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Boards Paying a Stiff Premium to Bring in Outside CEOs

August 7, 2008
CEOs who are hired externally cost more than those promoted from within.

Chief executives hired externally made far more than their counterparts with at least two years’ tenure as CEO, according to an analysis conducted by executive compensation research firm Equilar. At small-cap firms, externally hired CEOs received a median pay package that was 79.8 percent higher than that of tenured CEOs. Large-cap companies paid external hires 51.1 percent more and midcap companies paid 10.2 percent more.

By contrast, CEOs who were promoted from within at mid-cap companies received median pay packages worth 22.5 percent less than chief executives with at least two years’ tenure. Internally hired CEOs were paid 19.6 percent less at small-cap companies and 14.2 percent less at large-cap companies, the researchers said.

The difference in compensation reflects the premium that companies must pay when they don’t have a solid pool of internal candidates ready to step in and run the company, said Equilar research manager Alexander Cwirko-Godycki. Poor succession planning by the board of directors and other senior executives makes hiring a CEO more expensive.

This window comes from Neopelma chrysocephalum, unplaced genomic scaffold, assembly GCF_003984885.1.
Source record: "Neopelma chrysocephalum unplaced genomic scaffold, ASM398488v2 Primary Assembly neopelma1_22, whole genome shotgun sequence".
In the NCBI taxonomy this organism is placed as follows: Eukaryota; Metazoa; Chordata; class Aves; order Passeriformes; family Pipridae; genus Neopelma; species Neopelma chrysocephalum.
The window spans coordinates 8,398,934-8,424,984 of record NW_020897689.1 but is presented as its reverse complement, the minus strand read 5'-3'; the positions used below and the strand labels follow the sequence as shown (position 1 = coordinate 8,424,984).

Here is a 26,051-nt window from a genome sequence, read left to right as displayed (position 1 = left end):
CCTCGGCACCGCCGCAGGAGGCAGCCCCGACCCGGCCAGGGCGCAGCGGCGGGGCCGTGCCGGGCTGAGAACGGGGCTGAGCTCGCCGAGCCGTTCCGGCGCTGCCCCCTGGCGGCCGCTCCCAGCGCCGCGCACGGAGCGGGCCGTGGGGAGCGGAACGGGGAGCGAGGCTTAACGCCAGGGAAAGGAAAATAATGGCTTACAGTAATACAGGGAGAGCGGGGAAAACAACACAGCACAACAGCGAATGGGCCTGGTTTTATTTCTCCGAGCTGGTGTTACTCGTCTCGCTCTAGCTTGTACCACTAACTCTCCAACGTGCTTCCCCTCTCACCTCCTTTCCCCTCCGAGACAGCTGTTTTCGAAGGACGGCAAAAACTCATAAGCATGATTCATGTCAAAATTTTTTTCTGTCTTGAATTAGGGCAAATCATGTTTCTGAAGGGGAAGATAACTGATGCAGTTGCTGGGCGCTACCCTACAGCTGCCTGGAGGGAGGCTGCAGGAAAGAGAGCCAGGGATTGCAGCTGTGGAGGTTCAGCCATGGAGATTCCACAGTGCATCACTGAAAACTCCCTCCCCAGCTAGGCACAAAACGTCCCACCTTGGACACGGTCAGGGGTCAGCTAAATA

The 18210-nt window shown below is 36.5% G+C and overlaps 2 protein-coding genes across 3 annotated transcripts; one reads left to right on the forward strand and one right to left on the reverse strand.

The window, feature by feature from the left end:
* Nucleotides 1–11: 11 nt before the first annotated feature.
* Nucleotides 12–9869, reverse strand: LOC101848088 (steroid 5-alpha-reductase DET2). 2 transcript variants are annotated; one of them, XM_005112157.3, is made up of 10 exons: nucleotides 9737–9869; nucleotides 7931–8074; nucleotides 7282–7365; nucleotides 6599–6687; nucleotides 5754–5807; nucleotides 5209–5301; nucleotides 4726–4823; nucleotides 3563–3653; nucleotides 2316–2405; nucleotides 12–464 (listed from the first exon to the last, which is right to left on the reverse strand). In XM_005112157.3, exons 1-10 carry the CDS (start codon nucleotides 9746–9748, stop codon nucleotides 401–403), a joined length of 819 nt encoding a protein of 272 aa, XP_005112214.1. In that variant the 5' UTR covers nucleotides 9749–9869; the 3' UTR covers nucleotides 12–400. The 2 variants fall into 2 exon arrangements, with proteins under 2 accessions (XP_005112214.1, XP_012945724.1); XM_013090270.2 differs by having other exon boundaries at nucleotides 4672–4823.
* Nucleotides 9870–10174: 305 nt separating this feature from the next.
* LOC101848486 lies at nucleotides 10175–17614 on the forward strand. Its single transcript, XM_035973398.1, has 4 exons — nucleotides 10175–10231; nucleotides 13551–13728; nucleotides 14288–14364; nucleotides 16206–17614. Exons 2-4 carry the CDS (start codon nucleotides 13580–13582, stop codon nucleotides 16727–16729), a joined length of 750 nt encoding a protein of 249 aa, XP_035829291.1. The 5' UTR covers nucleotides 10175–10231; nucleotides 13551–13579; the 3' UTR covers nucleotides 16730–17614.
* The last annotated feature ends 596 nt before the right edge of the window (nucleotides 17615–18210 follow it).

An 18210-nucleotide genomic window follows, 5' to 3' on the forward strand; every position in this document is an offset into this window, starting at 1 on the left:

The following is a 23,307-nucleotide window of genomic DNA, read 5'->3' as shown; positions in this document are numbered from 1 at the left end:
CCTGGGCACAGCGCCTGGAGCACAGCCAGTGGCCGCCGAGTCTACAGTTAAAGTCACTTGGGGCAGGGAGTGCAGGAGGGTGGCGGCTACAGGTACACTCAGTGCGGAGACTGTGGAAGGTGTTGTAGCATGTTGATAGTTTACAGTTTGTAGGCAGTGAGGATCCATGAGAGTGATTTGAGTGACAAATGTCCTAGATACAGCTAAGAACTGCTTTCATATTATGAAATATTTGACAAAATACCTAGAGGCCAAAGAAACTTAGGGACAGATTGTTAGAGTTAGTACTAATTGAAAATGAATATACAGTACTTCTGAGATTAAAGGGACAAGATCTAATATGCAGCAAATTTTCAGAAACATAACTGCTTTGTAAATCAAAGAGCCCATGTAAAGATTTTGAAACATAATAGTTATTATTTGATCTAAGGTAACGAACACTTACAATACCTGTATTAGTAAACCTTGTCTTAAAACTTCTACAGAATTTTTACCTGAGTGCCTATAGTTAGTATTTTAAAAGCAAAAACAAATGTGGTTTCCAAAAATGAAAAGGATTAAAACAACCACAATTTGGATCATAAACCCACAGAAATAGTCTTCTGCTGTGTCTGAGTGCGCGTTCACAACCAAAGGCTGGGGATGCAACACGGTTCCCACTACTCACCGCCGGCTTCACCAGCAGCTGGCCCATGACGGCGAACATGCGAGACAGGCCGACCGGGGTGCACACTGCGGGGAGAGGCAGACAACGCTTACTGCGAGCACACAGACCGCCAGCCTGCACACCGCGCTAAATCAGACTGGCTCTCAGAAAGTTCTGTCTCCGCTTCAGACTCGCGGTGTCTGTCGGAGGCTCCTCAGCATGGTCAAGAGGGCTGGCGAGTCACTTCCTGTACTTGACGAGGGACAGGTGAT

“If you are pulling your CEO from the outside, you are getting someone with experience and a track record,” Cwirko-Godycki said.

He noted said companies pay for that experience with signing bonuses, larger equity awards and other “make-whole” payments to satisfy executives who may be leaving some forms of compensation at their previous company.

Companies pay the premium because most people coming in from the outside are stepping into a bad situation,” he added. “Making the move [to CEO] is less risky for the executive from within because he already knows the company and may know the board well.”

The survey of 1,295 companies in the S&P 1500 index also showed that serving as chief operating officer was the primary stepping-stone to the CEO position, with 50 percent of all executives promoted from within having occupied that position. CFOs were the next most likely to be promoted. The survey said 26 percent of finance chiefs at small-cap companies, 12 percent at large-cap companies and 9 percent at mid-cap companies went on to become CEOs in 2007.

Cwirko-Godycki said that trend would likely increase.

“All signs point to the CFO being more important among the top executives,” he said. “That’s being brought out in their pay levels, which are climbing even faster than CEO pay.”

Filed by Matthew Scott of Financial Week, a sister publication of Workforce Management. To comment, e-mail editors@workforce.com.